What was Shel Silverstein’s Net Worth?
Shel Silverstein was an American writer, humorist, cartoonist, songwriter, musician, and playwright who had a net worth of $20 million at the time of his death. Shel Silverstein is best known as the author of such children’s books as “The Giving Tree” and “Where the Sidewalk Ends.” He also penned the satirical alphabet book “Uncle Shelby’s ABZ Book.”
Shel Silverstein penned a number of hit songs for other musicians, perhaps most notably Loretta Lynn and Johnny Cash. He wrote Loretta Lynn’s 1971 #1 single “One’s on the Way” and her 1973 hit “Hey Loretta.”
As a songwriter, Silverstein achieved his greatest commercial success with “A Boy Named Sue,” which was a hit song for Johnny Cash in 1969.
Shel Silverstein passed away on May 10, 1999 at 68 years old of a heart attack.
Early Life and Education
Shel Silverstein was born on September 25, 1930 in Chicago, Illinois to a Jewish family. He was educated at Roosevelt High School, and then briefly at the University of Illinois Urbana-Champaign until he was expelled. Silverstein subsequently attended the Chicago Academy of Fine Arts and Roosevelt University. While still a student, he was drafted into the US Army, and ended up serving in Japan and Korea. In the military, Silverstein had some of his cartoons published in the Pacific Stars and Stripes newspaper.
Returning to Chicago after his military service, Silverstein started submitting his cartoons to various magazines while selling hot dogs at local ballparks. Soon, his cartoons were appearing in such publications as Sports Illustrated and This Week. In 1956, Silverstein’s compilation book “Grab Your Socks!” was published in paperback. The following year, he became a leading cartoonist for Playboy magazine, which sent him around the globe to create an illustrated travel journal. This resulted in the Playboy feature “Shel Silverstein Visits…,” containing 23 installments that were printed throughout the 50s and 60s.
Silverstein rose to his greatest renown in the 60s. Kicking off the decade, he released the cartoon collection “Now Here’s My Plan” and the satirical alphabet book “Uncle Shelby’s ABZ Book.” His first children’s book, “Uncle Shelby’s Story of Lafcadio: The Lion Who Shot Back,” was published in 1963. Silverstein subsequently released four books in 1964, the most famous of which is “The Giving Tree,” a controversial tale about the relationship between a boy and an apple tree. Another release that year was “Don’t Bump the Glump!,” Silverstein’s first book of verse and his only work to contain illustrations in full color.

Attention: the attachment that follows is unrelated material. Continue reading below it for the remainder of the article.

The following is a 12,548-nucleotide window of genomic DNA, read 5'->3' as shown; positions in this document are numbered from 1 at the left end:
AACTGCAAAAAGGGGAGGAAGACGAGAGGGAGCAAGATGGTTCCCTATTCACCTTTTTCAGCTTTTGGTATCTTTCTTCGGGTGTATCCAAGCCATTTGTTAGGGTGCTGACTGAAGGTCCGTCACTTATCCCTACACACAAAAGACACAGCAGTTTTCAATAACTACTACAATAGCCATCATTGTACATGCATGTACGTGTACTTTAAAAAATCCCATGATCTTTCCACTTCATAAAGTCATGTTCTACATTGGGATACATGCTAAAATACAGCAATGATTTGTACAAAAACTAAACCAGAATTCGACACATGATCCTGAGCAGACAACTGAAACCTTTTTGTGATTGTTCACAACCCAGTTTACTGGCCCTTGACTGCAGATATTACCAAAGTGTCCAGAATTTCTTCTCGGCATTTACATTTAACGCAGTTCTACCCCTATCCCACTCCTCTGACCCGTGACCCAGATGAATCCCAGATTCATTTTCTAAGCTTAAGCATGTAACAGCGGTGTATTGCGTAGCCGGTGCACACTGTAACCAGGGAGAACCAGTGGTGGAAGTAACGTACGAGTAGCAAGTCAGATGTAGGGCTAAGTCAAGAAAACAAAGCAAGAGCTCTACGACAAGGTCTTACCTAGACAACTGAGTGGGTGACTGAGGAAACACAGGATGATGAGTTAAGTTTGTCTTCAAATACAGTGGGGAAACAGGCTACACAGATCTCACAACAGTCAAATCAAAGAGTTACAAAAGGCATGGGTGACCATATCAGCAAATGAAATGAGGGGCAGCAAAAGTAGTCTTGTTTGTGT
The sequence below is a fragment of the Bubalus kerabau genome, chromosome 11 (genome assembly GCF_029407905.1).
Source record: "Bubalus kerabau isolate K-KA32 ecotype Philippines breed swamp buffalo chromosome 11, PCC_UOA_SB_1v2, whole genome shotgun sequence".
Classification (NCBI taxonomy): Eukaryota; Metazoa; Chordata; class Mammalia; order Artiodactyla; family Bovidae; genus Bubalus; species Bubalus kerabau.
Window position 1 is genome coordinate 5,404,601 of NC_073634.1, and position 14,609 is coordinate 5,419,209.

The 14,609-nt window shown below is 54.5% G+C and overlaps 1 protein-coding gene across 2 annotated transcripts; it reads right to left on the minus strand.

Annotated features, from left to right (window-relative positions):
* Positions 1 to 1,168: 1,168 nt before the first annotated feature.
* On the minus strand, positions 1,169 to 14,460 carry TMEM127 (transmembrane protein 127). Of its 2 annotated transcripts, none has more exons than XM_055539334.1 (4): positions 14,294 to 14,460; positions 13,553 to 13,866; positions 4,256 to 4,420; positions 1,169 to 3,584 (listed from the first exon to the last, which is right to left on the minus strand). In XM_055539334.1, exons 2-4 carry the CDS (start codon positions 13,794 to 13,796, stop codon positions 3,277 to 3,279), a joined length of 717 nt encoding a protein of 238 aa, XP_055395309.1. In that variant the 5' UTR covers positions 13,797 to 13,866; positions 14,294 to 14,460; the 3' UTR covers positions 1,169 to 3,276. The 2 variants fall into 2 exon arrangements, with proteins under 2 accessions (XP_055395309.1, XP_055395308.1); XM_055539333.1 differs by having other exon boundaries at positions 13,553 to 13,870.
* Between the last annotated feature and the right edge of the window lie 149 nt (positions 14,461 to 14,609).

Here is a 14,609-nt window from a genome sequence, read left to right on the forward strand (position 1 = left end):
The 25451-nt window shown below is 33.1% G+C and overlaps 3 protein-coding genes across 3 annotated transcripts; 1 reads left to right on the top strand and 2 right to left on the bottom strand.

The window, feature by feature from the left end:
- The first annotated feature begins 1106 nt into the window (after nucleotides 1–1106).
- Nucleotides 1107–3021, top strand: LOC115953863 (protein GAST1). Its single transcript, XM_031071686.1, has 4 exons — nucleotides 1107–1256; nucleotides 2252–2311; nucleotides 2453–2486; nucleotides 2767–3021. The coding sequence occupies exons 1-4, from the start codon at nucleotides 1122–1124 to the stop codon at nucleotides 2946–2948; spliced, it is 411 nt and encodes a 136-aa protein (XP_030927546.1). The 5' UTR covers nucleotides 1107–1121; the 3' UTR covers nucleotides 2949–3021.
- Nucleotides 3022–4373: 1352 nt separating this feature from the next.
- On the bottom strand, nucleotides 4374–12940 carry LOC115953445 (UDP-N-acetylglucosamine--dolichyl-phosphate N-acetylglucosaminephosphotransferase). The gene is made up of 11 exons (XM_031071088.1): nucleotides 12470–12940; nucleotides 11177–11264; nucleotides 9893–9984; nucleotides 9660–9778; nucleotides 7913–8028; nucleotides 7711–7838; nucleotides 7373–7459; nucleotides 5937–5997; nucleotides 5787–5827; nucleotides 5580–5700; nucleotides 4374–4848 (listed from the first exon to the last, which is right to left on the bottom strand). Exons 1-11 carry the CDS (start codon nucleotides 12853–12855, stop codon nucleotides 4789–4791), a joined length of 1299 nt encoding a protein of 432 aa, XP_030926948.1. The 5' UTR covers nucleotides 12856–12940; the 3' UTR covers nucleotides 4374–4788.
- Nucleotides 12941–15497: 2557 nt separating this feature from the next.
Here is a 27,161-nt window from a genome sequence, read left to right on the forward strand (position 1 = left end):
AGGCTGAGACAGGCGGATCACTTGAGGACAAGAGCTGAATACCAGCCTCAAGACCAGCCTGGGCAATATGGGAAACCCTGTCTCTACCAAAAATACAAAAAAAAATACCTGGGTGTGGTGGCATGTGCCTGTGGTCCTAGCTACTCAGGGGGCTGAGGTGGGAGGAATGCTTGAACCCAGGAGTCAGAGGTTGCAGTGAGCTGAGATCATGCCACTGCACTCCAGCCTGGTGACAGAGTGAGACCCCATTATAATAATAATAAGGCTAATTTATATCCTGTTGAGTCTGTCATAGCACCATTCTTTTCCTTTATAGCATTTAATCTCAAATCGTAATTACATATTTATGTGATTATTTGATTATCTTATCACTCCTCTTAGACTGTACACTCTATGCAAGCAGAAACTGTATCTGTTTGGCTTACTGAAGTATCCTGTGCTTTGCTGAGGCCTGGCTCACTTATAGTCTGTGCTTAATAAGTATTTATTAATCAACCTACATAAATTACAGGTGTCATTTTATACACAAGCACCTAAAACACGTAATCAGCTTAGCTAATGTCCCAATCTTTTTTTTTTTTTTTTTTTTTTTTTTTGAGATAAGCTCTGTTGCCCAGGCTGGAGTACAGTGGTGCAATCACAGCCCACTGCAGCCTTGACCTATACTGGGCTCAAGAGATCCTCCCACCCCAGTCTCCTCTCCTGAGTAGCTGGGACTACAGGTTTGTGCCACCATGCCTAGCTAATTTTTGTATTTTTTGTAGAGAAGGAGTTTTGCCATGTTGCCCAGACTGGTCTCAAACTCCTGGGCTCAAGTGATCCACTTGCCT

In 1974, Silverstein released another of his most famous works, the children’s poetry collection “Where the Sidewalk Ends.” This was followed two years later by the children’s picture book “The Missing Piece.” Closing out the decade, Silverstein released “Different Dances.” His next title was the 1981 poetry collection “A Light in the Attic,” which became a bestseller. Silverstein’s third and final poetry collection was 1996’s “Falling Up,” which was also his final one to be published during his life. Three further books were published posthumously: 2005’s “Runny Babbit,” 2011’s “Every Thing On It,” and 2017’s “Runny Babbit Returns.”
As a musician and songwriter, Silverstein created a wide range of songs, many of which became hits for other artists. Among them were Tompall Glaser’s “Put Another Log on the Fire”; Loretta Lynn’s “One’s on the Way” and “Hey Loretta”; the Irish Rovers’ “The Unicorn”; and Johnny Cash’s “25 Minutes to Go” and “A Boy Named Sue.” The latter song became both Silverstein’s and Cash’s biggest commercial hit when it reached number two on the Billboard Hot 100 in the US.
Silverstein’s most prolific and longstanding music collaboration was with the rock band Dr. Hook & the Medicine Show. He wrote the music and lyrics for most of the songs on the group’s first few albums, including such tracks as “Sylvia’s Mother,” “The Things I Didn’t Say,” and “The Ballad of Lucy Jordan.” Silverstein also wrote many songs performed by Bobby Bare, including “The Mermaid” and “Tequila Sheila.” His musical output also included songs recorded by Judy Collins, Waylon Jennings, Pat Dailey, and Peter, Paul and Mary, among other artists. Additionally, in the 70s, Silverstein composed music for the films “Ned Kelly” and “Who is Harry Kellerman and Why is He Saying Those Terrible Things About Me?” Later, he wrote the Oscar-nominated song “I’m Checkin’ Out” from the 1990 film “Postcards from the Edge.”
In early 1959, Silverstein staged an off-Broadway comedy play called “Look, Charlie: A Short History of the Pratfall.” Later on, he became a prolific playwright, writing over 100 one-act plays over the decades. His credits included “The Lady or the Tiger Show,” “Remember Crazy Zelda?,” and “The Devil and Billy Markham,” which was adapted from his story published in Playboy.
Personal Life and Death
From about 1967 to 1975, Silverstein resided on a houseboat in Sausalito, California. Additionally, he owned homes in Key West, Florida; Martha’s Vineyard, Massachusetts; and Greenwich Village in New York City. Although Silverstein never married, he was reported to have been highly promiscuous, and was a frequent guest at Hugh Hefner’s Playboy properties. At the Playboy Mansion, he met Susan Hastings, with whom he had a daughter named Shoshanna in 1970. Hastings died in 1975, and Shoshanna passed away from an aneurysm in 1982. Later, Silverstein began dating Sarah Spencer; they had a son named Matthew in 1984.
In May of 1999, Silverstein died from a heart attack at his home in Key West. He was 68 years of age.